Brexit, it seems, is reaching something of an endgame. Just days remain for the process of parliamentary ratification of a trade deal between the UK and EU, but it seems it will go right to the wire. There have been side-shows to the talks, of course, including the theatre of Boris Johnson threatening to cancel negotiations and the ramifications of Joe Biden becoming the next President of the United States. With the latter, it is assumed there is pressure on Boris Johnson to secure a deal, given Biden’s seeming affinity for the EU and distaste for Brexit.
However, Biden’s election also brings back into view something that has largely been ignored by the mainstream media – the Irish border. The question of what would happen between the border between Northern Ireland and the Republic was one of the fundamental Brexit questions, but it seemed to fade away after the Withdrawal Agreement was signed in 2019 and implemented on 1st January 2020. To underline that point, the “Irish Border” Twitter page, a popular account with over 100,000 followers, signed off the social media platform at the start of the year, claiming that it had “won the battle but lost the war”.
Biden has roots in border region
But whether a deal is made in the coming weeks, or if the two sides cannot agree and the UK exits on what it terms an Australian-style deal, i.e., no deal, there will still be consequences at the border. For a start, there has been that disagreement of where the border will be. Yes, there is talk of a border down the Irish Sea, potentially having millions of customs declarations per year between Northern Ireland and Great Britain. But the evidence suggests that – deal or no deal – business and politicians are still in the dark about everything.
You would also imagine there would be some changes in the border areas. If you take somewhere like Newry, Co Down, which, ironically, is where Joe Biden’s great great grandfather, Owen Finnegan, was born, it’s difficult to put into words just how life around the border has changed over the last few decades. Newry’s shopping centres, the Quays and Buttercrane, are full of shoppers from “The South”, crossing the border to get a bargain with the strong Euro exchange rate. Depending on the rise and fall of prices, Newry citizens would zoom down to Omeath for petrol or cigarettes. Everyone in the area will know of Davey’s Pub, Co Louth, as the first port of call for Irish Lotto tickets among players from the “The North”.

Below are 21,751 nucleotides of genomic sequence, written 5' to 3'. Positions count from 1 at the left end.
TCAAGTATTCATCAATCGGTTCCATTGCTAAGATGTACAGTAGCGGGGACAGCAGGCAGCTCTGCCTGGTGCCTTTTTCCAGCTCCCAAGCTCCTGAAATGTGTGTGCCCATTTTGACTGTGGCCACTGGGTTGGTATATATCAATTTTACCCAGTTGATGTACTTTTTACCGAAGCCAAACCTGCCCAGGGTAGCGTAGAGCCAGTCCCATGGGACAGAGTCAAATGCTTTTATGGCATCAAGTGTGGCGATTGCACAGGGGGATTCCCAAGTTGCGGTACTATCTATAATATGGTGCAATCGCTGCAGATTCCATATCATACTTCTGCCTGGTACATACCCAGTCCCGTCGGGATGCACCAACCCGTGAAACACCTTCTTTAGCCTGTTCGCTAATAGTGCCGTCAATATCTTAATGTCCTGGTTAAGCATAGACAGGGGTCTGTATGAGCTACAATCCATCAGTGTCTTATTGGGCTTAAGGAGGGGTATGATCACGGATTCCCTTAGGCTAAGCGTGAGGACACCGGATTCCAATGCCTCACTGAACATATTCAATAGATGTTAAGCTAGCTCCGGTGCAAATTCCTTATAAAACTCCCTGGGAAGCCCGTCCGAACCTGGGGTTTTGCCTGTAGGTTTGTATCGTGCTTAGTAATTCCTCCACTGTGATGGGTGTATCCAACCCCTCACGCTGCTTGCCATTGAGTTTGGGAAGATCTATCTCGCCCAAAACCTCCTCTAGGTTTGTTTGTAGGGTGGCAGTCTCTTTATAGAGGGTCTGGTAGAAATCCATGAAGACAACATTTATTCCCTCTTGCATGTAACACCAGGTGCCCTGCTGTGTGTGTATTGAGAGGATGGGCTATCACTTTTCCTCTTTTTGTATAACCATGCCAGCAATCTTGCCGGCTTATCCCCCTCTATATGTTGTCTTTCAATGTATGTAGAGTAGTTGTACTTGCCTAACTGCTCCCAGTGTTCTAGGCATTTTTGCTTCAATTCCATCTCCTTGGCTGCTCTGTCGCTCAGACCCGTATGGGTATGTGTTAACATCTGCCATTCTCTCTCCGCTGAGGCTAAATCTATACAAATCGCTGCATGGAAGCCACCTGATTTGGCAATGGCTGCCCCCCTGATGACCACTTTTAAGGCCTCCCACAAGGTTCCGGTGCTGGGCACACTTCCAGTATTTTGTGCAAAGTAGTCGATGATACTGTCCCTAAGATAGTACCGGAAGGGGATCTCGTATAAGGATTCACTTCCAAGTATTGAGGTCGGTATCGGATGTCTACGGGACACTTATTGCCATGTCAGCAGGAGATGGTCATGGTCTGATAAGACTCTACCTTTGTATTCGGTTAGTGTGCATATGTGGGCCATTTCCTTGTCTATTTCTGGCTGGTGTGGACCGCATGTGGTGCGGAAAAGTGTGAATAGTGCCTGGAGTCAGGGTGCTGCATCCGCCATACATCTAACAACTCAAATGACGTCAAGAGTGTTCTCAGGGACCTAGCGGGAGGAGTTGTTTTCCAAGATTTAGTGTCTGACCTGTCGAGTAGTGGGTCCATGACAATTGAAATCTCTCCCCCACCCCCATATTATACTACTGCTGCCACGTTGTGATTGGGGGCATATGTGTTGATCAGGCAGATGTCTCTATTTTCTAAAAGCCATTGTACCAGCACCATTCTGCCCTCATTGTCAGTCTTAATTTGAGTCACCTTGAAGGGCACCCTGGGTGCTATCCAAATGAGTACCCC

Commerce and society is completely intertwined between North and South
Lest we forget, borders aren’t always physical. Many people in Northern Ireland bank in the south, with businesses like Ulster Bank catering to those on both sides of the border. There is a sense of insouciance to how we go about online transactions, with everything from finding a free spins casino in Ireland to visiting and buying through a website with a .ie domain name looked at with a shrug from those in the North. Many N.I companies in Newry, Crossmaglen, Warrenpoint with websites conduct their business cross border without constraint. And, none of them will want to see the .ie domain as a barrier to trade.
However, despite all the complications and disagreements, there should be some hope that life will continue as normal. Why? Because everyone from Joe Biden to the market sellers of Newry and the Xerox workers of Dundalk wants it to remain that way. The so-called Northern Ireland Protocol is complicated, and it’s not even clear whether those that signed it fully understand it. But there is no will from any parties to put barriers between Louth and Down, Tyrone and Donegal, and so on. That counts for more than political declarations and technical procedures. In a year or ten years from now, expect the lives of those criss-crossing the border to be much the same as it ever was.
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